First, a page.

“The stories and surveys captured by the Department staff reveal the painful consequences felt by many Coloradans and their families, including that approximately 40 percent of all survey respondents reportedly using insulin are forced to ration their use of this life-saving product at least once a year,” Weiser said in the report.
Since Colorado’s law passed, at least 14 more states and the District of Columbia have capped insulin co-pays, some as low as $25 for a 30-day supply.
Capping prices for patients has even gotten federal attention, with the Affordable Insulin Now Act passing the House of Representatives in March. It would cap co-pays at $35 for a month’s supply of select insulin products or 25% of an insurance plan’s negotiated price, whichever is lower.
“No one should have to choose between taking their medication as prescribed and putting food on the table or a roof over their head,” said Michigan Rep. Dan Kildee, one of three Democratic lawmakers who sponsored the legislation. “As a father of a type 1 diabetic, I have seen firsthand how the high price of prescription drugs like insulin can harm patients and harm families. When my daughter turned 26 and got her own health insurance, there were months where she spent a third of her take-home pay because she’s diabetic on staying alive.”
The act was attached to the Inflation Reduction Act in the Senate, but it fell short of the 60 votes needed to pass.
Before a manufacturing plant is up and running in California, the state plans to find a partner to acquire cheap insulin from. That partner could be Civica Rx, a nonprofit generic drug company started in 2018 by a group of healthcare providers. Civica announced in March it will produce three insulins (glargine, lispro, and aspart) at a recommended price of no more $30 per vial or no more than $55 for a box of five pen cartridges, regardless of whether the consumer is insured.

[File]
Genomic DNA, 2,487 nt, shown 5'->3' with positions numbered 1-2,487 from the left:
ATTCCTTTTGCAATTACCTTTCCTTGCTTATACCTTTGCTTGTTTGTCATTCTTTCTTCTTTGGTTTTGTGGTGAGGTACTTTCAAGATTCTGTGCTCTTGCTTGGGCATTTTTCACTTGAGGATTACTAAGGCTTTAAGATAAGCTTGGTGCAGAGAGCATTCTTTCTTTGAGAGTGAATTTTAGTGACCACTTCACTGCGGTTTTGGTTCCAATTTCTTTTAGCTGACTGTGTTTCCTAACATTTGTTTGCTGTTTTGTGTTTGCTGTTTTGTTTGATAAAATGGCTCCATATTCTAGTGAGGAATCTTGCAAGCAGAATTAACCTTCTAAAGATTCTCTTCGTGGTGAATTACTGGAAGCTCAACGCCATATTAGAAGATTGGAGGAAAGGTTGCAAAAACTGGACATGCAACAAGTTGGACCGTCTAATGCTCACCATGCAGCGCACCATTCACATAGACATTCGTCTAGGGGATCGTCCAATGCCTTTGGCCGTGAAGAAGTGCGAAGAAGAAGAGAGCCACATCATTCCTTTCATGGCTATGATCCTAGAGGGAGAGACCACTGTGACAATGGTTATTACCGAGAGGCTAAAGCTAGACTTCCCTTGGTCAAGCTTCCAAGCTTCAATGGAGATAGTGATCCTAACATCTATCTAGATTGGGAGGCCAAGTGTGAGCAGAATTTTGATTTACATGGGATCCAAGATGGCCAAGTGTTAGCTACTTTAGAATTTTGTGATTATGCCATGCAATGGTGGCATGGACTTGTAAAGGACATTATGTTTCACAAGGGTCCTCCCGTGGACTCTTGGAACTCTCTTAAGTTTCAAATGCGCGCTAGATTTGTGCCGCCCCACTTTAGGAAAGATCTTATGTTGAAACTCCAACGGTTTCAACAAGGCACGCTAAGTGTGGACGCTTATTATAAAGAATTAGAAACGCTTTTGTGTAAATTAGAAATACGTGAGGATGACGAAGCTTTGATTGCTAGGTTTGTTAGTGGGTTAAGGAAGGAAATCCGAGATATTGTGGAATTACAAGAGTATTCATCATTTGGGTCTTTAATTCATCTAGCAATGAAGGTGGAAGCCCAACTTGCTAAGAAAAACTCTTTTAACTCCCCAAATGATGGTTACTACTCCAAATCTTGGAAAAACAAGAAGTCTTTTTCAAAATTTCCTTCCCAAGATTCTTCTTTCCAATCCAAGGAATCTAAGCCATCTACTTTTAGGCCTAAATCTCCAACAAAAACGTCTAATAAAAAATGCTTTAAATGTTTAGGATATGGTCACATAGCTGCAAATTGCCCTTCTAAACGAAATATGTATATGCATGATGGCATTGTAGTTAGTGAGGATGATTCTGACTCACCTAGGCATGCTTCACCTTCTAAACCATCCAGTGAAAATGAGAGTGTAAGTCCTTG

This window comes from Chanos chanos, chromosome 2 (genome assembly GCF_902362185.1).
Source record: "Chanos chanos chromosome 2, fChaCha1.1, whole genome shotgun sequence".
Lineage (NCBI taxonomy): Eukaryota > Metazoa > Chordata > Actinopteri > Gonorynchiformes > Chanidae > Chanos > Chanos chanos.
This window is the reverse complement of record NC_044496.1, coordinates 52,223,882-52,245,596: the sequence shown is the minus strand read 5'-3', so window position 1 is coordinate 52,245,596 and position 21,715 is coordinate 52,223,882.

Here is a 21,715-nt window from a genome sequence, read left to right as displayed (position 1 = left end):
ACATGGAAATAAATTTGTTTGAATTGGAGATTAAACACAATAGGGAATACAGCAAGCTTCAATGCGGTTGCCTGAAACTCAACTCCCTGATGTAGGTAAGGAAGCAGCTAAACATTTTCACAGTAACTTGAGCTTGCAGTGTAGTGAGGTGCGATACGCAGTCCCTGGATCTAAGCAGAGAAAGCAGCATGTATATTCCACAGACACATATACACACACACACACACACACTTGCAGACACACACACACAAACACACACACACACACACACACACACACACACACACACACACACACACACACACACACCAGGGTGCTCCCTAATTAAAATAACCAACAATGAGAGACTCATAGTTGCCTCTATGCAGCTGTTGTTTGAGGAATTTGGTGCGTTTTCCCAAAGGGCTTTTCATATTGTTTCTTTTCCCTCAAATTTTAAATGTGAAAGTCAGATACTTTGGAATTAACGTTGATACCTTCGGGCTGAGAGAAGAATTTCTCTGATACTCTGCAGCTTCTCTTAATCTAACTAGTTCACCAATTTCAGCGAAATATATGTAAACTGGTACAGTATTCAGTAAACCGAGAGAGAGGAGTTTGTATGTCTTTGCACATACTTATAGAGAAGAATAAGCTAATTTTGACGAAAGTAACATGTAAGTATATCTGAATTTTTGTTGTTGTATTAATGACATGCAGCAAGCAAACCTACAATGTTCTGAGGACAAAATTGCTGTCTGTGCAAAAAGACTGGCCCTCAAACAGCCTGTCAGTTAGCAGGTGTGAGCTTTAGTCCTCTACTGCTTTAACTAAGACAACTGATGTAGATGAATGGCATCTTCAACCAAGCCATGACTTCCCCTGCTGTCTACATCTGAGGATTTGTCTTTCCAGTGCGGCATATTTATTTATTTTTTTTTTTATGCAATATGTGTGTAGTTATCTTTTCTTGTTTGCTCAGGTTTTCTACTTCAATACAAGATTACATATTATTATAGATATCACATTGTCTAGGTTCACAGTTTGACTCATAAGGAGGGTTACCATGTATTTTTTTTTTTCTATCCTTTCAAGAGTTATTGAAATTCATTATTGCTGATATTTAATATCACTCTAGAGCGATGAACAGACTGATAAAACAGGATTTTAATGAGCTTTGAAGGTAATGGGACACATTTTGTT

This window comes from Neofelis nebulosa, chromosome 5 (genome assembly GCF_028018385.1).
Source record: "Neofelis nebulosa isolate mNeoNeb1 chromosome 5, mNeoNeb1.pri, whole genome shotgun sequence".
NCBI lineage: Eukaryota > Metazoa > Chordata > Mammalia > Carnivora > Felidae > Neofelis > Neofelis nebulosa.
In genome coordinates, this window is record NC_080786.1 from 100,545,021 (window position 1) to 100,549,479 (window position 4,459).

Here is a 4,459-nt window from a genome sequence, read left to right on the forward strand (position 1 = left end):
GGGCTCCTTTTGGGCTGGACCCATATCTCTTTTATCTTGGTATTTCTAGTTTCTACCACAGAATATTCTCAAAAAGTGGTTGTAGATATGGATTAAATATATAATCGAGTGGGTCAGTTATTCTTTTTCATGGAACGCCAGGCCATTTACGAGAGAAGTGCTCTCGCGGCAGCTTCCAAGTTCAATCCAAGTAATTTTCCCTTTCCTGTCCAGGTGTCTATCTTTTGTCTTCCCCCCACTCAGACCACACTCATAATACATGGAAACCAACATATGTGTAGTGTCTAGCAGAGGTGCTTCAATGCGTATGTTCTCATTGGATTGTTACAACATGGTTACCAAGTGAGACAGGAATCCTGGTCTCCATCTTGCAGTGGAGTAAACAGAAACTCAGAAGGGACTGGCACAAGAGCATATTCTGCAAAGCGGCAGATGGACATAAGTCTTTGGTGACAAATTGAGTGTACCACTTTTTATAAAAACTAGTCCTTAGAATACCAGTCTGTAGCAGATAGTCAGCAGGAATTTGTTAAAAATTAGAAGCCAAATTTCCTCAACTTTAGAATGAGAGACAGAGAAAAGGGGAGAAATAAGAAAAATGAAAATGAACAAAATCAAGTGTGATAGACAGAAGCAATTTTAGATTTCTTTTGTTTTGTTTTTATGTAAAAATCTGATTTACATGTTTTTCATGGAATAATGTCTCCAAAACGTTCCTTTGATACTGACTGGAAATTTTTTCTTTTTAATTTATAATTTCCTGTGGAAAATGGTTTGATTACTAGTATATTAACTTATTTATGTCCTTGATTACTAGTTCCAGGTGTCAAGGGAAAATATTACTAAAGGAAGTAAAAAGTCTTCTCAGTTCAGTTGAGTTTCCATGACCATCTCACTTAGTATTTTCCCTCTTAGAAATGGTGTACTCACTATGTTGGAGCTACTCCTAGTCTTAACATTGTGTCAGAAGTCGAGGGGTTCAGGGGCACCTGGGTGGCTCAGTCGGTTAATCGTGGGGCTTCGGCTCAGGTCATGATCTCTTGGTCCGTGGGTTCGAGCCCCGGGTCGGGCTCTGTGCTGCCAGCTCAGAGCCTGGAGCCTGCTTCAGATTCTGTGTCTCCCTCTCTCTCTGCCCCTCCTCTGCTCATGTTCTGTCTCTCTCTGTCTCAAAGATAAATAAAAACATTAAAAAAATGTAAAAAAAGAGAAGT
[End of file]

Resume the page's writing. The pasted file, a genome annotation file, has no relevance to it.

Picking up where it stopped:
“Diabetes is arguably America’s most expensive chronic condition, and it is heartbreaking that millions of people are rationing their care and putting their lives at risk because they can no longer afford insulin,” said Dan Liljenquist, board chair of Civica and the innovator behind Civica’s non-profit business model. “Through mission-driven partnerships, we are choosing to create a new market reality where no one is forced to ration essential diabetes medications.”
Civica is building a 140,000-square-foot manufacturing facility in Virginia with the aim of producing a “substantial” amount of the insulin Americans need.
“What we can do is start to be radically transparent because we don’t have this sort of artificial price and then this secret other price,” Allan Coukell, Civica’s senior vice president of public policy told Fast Company. “So anybody who’s going to the pharmacy, whether they have insurance or not, if they’re getting charged more than what we call ‘maximum recommended price,’ they have the ability to hopefully go into another pharmacy, complain, or opt out of their insurance and buy it for cash.”
Then diabetes patients can keep their health without drowning in debt.